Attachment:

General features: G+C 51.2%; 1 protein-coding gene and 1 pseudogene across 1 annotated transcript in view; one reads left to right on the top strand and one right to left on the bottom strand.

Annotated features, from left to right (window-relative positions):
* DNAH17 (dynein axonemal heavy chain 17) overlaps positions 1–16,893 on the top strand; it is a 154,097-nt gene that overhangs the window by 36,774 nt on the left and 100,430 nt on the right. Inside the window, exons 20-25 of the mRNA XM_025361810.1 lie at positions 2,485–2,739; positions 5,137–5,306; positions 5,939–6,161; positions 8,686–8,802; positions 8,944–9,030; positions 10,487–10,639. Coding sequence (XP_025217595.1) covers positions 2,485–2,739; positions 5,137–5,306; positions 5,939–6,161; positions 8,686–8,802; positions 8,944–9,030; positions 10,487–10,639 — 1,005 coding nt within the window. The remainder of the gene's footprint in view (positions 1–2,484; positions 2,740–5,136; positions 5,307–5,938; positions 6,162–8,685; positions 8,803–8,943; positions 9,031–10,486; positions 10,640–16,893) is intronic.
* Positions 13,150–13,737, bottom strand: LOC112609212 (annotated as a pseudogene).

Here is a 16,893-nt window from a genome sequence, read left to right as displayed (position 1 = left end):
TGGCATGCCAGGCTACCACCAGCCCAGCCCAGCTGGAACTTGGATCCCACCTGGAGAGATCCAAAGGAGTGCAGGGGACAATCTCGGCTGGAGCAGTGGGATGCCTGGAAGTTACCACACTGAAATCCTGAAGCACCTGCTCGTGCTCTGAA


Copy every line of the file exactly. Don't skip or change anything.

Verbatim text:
General features: G+C 51.2%; 1 protein-coding gene and 1 pseudogene across 1 annotated transcript in view; one reads left to right on the top strand and one right to left on the bottom strand.

Annotated features, from left to right (window-relative positions):
* DNAH17 (dynein axonemal heavy chain 17) overlaps positions 1–16,893 on the top strand; it is a 154,097-nt gene that overhangs the window by 36,774 nt on the left and 100,430 nt on the right. Inside the window, exons 20-25 of the mRNA XM_025361810.1 lie at positions 2,485–2,739; positions 5,137–5,306; positions 5,939–6,161; positions 8,686–8,802; positions 8,944–9,030; positions 10,487–10,639. Coding sequence (XP_025217595.1) covers positions 2,485–2,739; positions 5,137–5,306; positions 5,939–6,161; positions 8,686–8,802; positions 8,944–9,030; positions 10,487–10,639 — 1,005 coding nt within the window. The remainder of the gene's footprint in view (positions 1–2,484; positions 2,740–5,136; positions 5,307–5,938; positions 6,162–8,685; positions 8,803–8,943; positions 9,031–10,486; positions 10,640–16,893) is intronic.
* Positions 13,150–13,737, bottom strand: LOC112609212 (annotated as a pseudogene).

Here is a 16,893-nt window from a genome sequence, read left to right as displayed (position 1 = left end):
TGGCATGCCAGGCTACCACCAGCCCAGCCCAGCTGGAACTTGGATCCCACCTGGAGAGATCCAAAGGAGTGCAGGGGACAATCTCGGCTGGAGCAGTGGGATGCCTGGAAGTTACCACACTGAAATCCTGAAGCACCTGCTCGTGCTCTGAA